At the same time, I get why most airlines don’t offer rollover miles — much like everything else in the industry, the reason is simply “because they can.”

The targeted nature of Alaska introducing rollover miles is peculiar, and I’m curious to see what their “big picture” plan is. I’m sure we’ll find out in the coming months.

What do you make of Alaska introducing rollover miles on a targeted basis, and do you think it’ll be expanded?

Comments

  1. Are you thinking a devaluation in award chart coming? They do run their airline quite different than the other three for sure. After the tough to stomach changes to AA international awards let’s just say I fly and credit as many flights to Alaska as I can. But…time will tell if all good things come to an end.

    All in favor of allowing ME3 into the US domestic routes to shake things up again? ….

  2. Competition is always good for consumers! I cannot remember Alaska making so many efforts to please fliers before Delta came in.

  3. I was 3k short of Gold on Alaska this year. I need to go back to my email and see if I was targeted so I don’t repeat this again next year.

  4. I agree with your opinion it would make sense to be targeted toward those who credited Delta flights to Alaska. Last year 2015 I had over 90,000 EQM on my mileage plan account. Approximately 65,000 of those miles were credited from Delta flights. This year as of today I will be at 13,000 EQM with just over 6,000 of those miles flown on Alaska metal. I have yet not received the offer, so who knows how this was targeted? Like you I am also interested to see what their plan is. Thanks for the post. FYI I mostly fly between MSP , SEA-TAC, and MSO . And I really enjoy the benefits and service of Alaska.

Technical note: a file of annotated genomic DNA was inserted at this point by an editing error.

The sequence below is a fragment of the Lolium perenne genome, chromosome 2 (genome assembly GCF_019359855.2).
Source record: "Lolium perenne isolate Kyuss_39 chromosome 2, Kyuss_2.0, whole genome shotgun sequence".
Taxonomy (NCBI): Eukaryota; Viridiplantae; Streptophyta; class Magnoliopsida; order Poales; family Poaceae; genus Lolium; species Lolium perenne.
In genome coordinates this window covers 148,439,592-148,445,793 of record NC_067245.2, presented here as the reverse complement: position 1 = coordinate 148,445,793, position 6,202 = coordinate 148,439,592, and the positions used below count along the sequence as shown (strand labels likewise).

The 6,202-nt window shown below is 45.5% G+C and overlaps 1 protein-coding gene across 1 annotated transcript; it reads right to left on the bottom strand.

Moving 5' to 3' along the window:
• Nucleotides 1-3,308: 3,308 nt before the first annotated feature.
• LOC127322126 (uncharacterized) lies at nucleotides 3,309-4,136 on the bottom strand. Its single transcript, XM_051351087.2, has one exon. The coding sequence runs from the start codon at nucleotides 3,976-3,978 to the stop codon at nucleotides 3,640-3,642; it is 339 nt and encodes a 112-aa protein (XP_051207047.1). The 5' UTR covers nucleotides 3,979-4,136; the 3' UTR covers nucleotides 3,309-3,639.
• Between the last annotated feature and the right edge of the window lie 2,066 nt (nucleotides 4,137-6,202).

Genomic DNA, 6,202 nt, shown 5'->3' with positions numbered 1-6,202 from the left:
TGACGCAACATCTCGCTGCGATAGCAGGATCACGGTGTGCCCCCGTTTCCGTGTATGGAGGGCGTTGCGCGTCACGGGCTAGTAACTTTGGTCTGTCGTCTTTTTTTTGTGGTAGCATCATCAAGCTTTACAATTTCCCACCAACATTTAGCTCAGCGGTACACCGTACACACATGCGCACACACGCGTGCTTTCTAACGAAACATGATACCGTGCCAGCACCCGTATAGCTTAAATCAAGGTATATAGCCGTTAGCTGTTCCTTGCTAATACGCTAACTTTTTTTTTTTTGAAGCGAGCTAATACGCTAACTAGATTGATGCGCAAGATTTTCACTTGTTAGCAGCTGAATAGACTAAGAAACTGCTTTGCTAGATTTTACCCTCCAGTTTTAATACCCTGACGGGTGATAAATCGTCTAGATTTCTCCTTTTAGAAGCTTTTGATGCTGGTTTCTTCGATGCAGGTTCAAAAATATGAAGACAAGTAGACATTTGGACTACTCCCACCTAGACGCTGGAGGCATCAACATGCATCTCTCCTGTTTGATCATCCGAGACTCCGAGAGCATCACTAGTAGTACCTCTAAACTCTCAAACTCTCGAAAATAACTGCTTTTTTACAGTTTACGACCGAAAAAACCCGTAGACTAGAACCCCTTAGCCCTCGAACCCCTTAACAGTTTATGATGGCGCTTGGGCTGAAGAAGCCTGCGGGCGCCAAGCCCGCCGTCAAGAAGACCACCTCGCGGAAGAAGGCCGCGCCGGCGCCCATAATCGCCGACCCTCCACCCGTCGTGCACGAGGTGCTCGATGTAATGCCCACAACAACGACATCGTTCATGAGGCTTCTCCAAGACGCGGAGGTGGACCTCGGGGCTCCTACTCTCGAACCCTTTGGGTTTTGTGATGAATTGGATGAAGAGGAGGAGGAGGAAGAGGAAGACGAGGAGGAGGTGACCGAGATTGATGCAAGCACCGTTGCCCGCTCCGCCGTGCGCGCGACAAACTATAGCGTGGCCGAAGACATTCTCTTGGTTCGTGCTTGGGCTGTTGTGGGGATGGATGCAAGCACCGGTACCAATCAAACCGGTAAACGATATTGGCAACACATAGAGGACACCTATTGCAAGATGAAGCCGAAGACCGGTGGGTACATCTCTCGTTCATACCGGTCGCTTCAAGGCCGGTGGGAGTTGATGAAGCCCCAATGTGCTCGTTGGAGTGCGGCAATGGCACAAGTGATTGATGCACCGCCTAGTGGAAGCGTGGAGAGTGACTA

5. The ‘rollover’ concept is a great idea, although not exactly a eureka! moment. I have often had many QFF status credits go to waste (although they add up for Lifetime Silver/Gold in the distant future if you are young enough) at the end of most Membership years. However Qantas might think that idea is way too generous, and we all know that that wouldn’t do!

  6. I think it will be eventually expanded.
    I recall Delta starting the rollover mile concept back in 2010, and AF/KL also implementing the same concept two years later in 2012. I think it’s been quite effective as I know friends who still fly Delta after they requalify for Diamond.

  7. My wife and I are both MVPs, similar flying patterns and exclusively AS flights credited to our accounts – she received the offer, I didn’t.

    The only major difference is that she barely made it to MVP whereas I was just 6K short of Gold. Maybe they’re assuming she didn’t fly AS as much because she had made it to MVP anyway and was way too far from Gold to make it count?

  8. Perhaps my family’s experience props up Fred’s theory. We tuned my husband’s flying just right, and with only one small mileage run, he was 137 miles over status qualification and those 137 EQM were offered as rollover. I was almost 10k over status qualification and they all disappeared with 2016.

    On the other hand, he did fly Delta while I didn’t, though he didn’t book with Delta. He had a connection in Seattle and there was ice at SEA, so when he showed up at the airport, Alaska put him on a DL flight through SLC instead.

  9. A year later – did anything permanent ever come of this policy wise?

    I can see Alaska wanting to keep their best flyers once they have attained 75K and not have them fly with the enemy for additional status.